var run = LAHC(init, next, accept, isBetter, 5000);
    run.Parameters.Add("Problem Name",
      new StringValue(instance.Name));
    run.Parameters.Add("Problem Type",
      new StringValue(typeof(TravelingSalesmanProblem).Name));
    run.Parameters.Add("Maximization", new BoolValue(false));
    if (tsp.BestKnownQuality.HasValue)
        new DoubleValue(tsp.BestKnownQuality.Value));
    var solution = new PathTSPTour(new DoubleMatrix(tsp.Coordinates),
                                 best, new DoubleValue(bestFitness));
    run.Results.Add("Best Solution", solution);
  private static double TourLength(Permutation perm, DistanceMatrix dm) {
    var length = dm[perm.Last(), perm.First()];
    for (var i = 1; i < perm.Length; i++) {
      length += dm[perm[i - 1], perm[i]];
    return length;
  public delegate double InitializeFitness();
  public delegate double NextFitness();
  public delegate void Accept();
  public delegate bool IsBetter(double first, double second, bool orEqual);
  public static Run LAHC(InitializeFitness init, NextFitness next,
      Accept accept, IsBetter isBetter, int listSize,
      int minTries = 100000) {
    var sw = Stopwatch.StartNew();
    var cgraph_fe = new IndexedDataTable<double>("Convergence Graph FE");
    var cgraph_wc = new IndexedDataTable<double>("Convergence Graph Time");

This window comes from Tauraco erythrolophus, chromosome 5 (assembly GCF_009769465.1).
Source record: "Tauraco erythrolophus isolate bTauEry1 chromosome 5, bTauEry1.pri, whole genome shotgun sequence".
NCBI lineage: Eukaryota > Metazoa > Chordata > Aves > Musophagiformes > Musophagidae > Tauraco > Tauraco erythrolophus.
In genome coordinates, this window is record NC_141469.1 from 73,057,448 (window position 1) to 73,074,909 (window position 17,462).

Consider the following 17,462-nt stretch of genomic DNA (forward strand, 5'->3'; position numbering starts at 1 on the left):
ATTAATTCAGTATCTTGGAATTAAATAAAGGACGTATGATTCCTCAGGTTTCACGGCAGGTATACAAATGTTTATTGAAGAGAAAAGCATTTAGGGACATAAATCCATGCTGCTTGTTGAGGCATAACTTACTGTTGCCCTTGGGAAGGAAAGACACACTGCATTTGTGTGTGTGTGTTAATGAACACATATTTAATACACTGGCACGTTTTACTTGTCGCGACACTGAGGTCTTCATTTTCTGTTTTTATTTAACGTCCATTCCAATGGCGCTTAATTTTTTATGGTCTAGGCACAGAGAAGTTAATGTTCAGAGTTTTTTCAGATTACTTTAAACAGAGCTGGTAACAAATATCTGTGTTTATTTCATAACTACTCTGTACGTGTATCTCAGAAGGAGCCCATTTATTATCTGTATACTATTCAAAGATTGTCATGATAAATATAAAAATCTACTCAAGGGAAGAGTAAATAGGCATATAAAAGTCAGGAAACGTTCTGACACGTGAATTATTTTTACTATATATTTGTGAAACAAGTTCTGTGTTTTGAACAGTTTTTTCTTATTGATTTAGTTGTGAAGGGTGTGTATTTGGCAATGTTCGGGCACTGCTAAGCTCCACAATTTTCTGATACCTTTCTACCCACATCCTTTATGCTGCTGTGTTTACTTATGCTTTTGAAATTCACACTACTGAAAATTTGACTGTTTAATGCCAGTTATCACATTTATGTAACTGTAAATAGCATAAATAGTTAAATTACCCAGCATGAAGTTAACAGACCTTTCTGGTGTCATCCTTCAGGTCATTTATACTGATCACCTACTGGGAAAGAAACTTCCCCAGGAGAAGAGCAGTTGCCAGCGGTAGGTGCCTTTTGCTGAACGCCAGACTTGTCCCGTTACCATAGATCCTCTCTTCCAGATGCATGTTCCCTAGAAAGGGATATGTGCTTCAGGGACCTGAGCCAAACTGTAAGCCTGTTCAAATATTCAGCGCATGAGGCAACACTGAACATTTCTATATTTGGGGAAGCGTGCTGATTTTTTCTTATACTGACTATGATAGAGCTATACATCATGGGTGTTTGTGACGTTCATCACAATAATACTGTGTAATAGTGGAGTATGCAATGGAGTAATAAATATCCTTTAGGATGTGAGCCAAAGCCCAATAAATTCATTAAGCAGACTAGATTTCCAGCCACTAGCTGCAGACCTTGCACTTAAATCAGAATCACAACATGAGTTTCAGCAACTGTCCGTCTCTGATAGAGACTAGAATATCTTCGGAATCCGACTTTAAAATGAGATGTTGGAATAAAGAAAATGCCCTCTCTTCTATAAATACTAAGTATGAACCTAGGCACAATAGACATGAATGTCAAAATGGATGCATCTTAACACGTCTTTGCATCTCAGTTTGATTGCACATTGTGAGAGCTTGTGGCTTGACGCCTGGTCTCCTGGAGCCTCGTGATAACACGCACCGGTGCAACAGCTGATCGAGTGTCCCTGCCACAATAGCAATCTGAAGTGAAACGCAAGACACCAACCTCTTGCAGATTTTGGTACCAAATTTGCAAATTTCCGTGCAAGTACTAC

var crow_fe = new IndexedDataRow<double>("First-hit");
    var crow_wc = new IndexedDataRow<double>("First-hit");
    cgraph_fe.VisualProperties.XAxisLogScale = true;
    cgraph_wc.VisualProperties.XAxisLogScale = true;
    var bestFit = init();
    var globalIter = 0;
    var memory = new double[listSize];
    for (var v = 0; v < listSize; v++) {
      memory[v] = bestFit;
    Tuple<int, double> last = null;
    foreach (var s in
        LAHC(next, accept, isBetter, bestFit, memory, minTries)) {
      if (isBetter(s.Item2, bestFit, orEqual: false)) {
        bestFit = s.Item2;
          Tuple.Create((double)globalIter + s.Item1, s.Item2));
          Tuple.Create(sw.ElapsedTicks / (double)Stopwatch.Frequency,
      last = s;
    globalIter += last.Item1;
    crow_fe.Values.Add(Tuple.Create((double)globalIter, bestFit));
      Tuple.Create(sw.ElapsedTicks / (double)Stopwatch.Frequency,
    var run = new Run() { Name = "LAHC-" + listSize };
    run.Parameters.Add("Algorithm Name", new StringValue("LAHC"));
    run.Parameters.Add("ListSize", new IntValue(listSize));
    run.Parameters.Add("MinTries", new IntValue(minTries));
    run.Parameters.Add("Algorithm Type", new StringValue("LAHC"));
    run.Results.Add("ExecutionTime", new TimeSpanValue(
        / (double)Stopwatch.Frequency)));
    run.Results.Add("EvaluatedSolutions", new IntValue(globalIter));
    run.Results.Add("BestQuality", new DoubleValue(bestFit));
    run.Results.Add("QualityPerEvaluations", cgraph_fe);
    run.Results.Add("QualityPerClock", cgraph_wc);
    return run;
  private static IEnumerable<Tuple<int, double>> LAHC(
      NextFitness nextFitness, Accept doAccept,
      IsBetter isBetter, double fit, double[] memory,
      int minTries) {
    var bestFit = fit;
    var tries = 0;
    var lastSuccess = 0;
    var l = memory.Length;
    while (tries < minTries || (tries - lastSuccess) < tries * 0.02) {
      var nextFit = nextFitness();
      var v = tries % l;
      var prevFit = memory[v];
      var accept = isBetter(nextFit, fit, orEqual: true)
                || isBetter(nextFit, prevFit, orEqual: true);
      if (accept && isBetter(nextFit, fit, orEqual: false))
        lastSuccess = tries;
      if (accept) {
        if (isBetter(nextFit, bestFit, orEqual: false)) {
          bestFit = nextFit;
          yield return Tuple.Create(tries, bestFit);